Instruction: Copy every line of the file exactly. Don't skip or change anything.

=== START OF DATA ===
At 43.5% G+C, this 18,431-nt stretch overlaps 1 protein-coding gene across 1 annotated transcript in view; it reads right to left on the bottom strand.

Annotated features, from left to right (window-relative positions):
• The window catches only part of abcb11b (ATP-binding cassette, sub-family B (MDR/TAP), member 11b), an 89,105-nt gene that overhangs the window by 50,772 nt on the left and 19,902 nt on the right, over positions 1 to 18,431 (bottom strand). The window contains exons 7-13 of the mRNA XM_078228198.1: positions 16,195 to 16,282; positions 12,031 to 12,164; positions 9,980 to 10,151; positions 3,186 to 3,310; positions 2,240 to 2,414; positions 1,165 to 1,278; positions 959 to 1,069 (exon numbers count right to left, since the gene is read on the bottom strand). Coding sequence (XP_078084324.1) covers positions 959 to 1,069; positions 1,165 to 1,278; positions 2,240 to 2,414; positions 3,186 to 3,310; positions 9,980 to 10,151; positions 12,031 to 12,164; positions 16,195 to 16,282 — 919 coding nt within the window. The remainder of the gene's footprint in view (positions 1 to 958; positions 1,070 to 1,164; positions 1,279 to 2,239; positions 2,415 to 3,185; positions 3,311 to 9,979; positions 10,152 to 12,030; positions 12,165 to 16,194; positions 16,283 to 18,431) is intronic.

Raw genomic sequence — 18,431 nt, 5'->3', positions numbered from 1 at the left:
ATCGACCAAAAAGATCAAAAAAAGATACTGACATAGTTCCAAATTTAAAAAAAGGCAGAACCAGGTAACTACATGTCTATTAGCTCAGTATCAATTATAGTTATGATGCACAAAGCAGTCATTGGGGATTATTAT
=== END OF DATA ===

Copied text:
At 43.5% G+C, this 18,431-nt stretch overlaps 1 protein-coding gene across 1 annotated transcript in view; it reads right to left on the bottom strand.

Annotated features, from left to right (window-relative positions):
• The window catches only part of abcb11b (ATP-binding cassette, sub-family B (MDR/TAP), member 11b), an 89,105-nt gene that overhangs the window by 50,772 nt on the left and 19,902 nt on the right, over positions 1 to 18,431 (bottom strand). The window contains exons 7-13 of the mRNA XM_078228198.1: positions 16,195 to 16,282; positions 12,031 to 12,164; positions 9,980 to 10,151; positions 3,186 to 3,310; positions 2,240 to 2,414; positions 1,165 to 1,278; positions 959 to 1,069 (exon numbers count right to left, since the gene is read on the bottom strand). Coding sequence (XP_078084324.1) covers positions 959 to 1,069; positions 1,165 to 1,278; positions 2,240 to 2,414; positions 3,186 to 3,310; positions 9,980 to 10,151; positions 12,031 to 12,164; positions 16,195 to 16,282 — 919 coding nt within the window. The remainder of the gene's footprint in view (positions 1 to 958; positions 1,070 to 1,164; positions 1,279 to 2,239; positions 2,415 to 3,185; positions 3,311 to 9,979; positions 10,152 to 12,030; positions 12,165 to 16,194; positions 16,283 to 18,431) is intronic.

Raw genomic sequence — 18,431 nt, 5'->3', positions numbered from 1 at the left:
ATCGACCAAAAAGATCAAAAAAAGATACTGACATAGTTCCAAATTTAAAAAAAGGCAGAACCAGGTAACTACATGTCTATTAGCTCAGTATCAATTATAGTTATGATGCACAAAGCAGTCATTGGGGATTATTAT